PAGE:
Since 1988, December 1st has been the day that people all over the world mark World AIDS Day. Thankfully since the first emergence of the epidemic, both treatment and understanding of the disease has progressed and we’re even a step closer to something as significant as an overall cure.
While an overall “cure” is not quite available yet, many people with the disease now have access to antiretroviral drugs which, once taken consistently can deliver a “normal” life to a person living with the disease. The keyword here though is “access” because in areas like Sub-Saharan Africa, where 70% of new diagnoses occur, access to the vital antiretroviral medication is not as wide as it is in the developed world.
Furthermore, those who have the disease still at times experience stigma, discrimination, and inequality and this is largely due to a lack of education on the part of individuals. As outlined, with access to the necessary drugs and with care taken through the use of condoms and other prevention measures, the spread of the disease can and is being controlled.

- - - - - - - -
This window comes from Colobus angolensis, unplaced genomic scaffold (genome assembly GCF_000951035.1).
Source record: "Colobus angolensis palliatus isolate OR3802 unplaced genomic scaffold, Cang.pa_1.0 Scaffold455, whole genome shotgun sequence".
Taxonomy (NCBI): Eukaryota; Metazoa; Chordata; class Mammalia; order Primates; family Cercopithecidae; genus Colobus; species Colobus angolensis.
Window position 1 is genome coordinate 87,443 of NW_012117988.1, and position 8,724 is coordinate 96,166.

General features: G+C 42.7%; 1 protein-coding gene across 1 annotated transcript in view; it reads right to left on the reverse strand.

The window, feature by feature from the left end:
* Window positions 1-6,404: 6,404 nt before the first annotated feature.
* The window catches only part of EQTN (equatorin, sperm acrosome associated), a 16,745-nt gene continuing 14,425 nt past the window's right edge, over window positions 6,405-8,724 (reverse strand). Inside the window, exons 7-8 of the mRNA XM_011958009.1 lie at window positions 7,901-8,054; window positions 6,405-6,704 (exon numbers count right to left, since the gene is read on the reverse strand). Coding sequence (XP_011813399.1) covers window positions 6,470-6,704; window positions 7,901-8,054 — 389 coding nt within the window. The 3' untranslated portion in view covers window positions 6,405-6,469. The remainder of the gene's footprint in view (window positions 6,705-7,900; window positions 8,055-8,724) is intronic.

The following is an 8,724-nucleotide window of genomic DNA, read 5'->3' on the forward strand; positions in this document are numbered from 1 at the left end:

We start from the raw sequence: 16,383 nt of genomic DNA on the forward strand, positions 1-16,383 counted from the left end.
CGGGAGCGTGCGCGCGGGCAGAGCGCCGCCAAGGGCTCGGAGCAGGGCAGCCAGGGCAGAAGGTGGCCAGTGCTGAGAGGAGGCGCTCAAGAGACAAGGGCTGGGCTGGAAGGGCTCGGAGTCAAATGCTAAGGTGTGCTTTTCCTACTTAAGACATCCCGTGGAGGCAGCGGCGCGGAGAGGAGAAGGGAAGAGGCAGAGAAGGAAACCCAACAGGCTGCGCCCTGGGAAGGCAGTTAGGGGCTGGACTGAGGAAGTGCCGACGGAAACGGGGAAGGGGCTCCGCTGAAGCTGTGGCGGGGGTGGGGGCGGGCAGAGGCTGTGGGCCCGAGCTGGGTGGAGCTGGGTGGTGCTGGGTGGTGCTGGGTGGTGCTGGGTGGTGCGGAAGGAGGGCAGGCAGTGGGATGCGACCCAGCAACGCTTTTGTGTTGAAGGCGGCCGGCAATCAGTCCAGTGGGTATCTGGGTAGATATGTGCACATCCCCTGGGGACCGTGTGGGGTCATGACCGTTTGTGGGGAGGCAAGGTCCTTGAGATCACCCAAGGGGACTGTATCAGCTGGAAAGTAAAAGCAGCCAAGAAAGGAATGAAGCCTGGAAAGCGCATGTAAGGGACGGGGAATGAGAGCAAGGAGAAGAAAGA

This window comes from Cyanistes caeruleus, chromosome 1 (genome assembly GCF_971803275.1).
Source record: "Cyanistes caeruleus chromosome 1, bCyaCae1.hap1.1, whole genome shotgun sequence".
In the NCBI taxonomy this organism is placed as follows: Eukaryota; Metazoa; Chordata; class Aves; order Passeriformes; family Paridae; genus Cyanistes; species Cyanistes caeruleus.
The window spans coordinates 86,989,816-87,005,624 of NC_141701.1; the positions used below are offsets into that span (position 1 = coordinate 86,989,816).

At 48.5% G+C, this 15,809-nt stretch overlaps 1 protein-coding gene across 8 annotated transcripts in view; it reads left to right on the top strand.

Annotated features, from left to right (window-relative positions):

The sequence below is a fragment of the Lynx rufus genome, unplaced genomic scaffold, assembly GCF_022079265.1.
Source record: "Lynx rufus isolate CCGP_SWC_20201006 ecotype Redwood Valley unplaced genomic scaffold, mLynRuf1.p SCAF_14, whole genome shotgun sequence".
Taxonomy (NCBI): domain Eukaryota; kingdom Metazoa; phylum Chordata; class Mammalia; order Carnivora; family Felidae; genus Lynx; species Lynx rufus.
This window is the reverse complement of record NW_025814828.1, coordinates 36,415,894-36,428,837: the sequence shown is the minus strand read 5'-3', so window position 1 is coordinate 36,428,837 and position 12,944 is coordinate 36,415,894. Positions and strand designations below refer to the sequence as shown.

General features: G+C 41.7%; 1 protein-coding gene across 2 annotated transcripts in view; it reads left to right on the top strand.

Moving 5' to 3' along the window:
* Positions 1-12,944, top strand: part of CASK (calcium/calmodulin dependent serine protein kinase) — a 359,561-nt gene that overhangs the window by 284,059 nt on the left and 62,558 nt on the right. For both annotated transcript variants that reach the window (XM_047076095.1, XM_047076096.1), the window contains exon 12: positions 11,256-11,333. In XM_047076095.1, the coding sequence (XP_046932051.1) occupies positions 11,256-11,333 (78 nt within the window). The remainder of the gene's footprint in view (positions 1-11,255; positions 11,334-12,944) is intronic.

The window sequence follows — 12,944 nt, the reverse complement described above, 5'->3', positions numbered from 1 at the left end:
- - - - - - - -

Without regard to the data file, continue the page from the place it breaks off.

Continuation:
With the United Nations-backed World AIDS Day, it is another opportunity for people to spread the message about how HIV and AIDS can be prevented. Education is needed for all ages and all across the world on this issue and needs to be consistently pushed in order for understanding to continue and for governments to recognize the importance of funding towards the likes of crucial medication.
World AIDS Day provides an opportunity for people to kill any stigma associated with the disease and hopefully prevent another life being lost to this disease which has taken so many peoples’ lives over the years.
The guys at UNAIDS have put together this infographic below which highlights some stark current data and statistical information on the disease in 2019.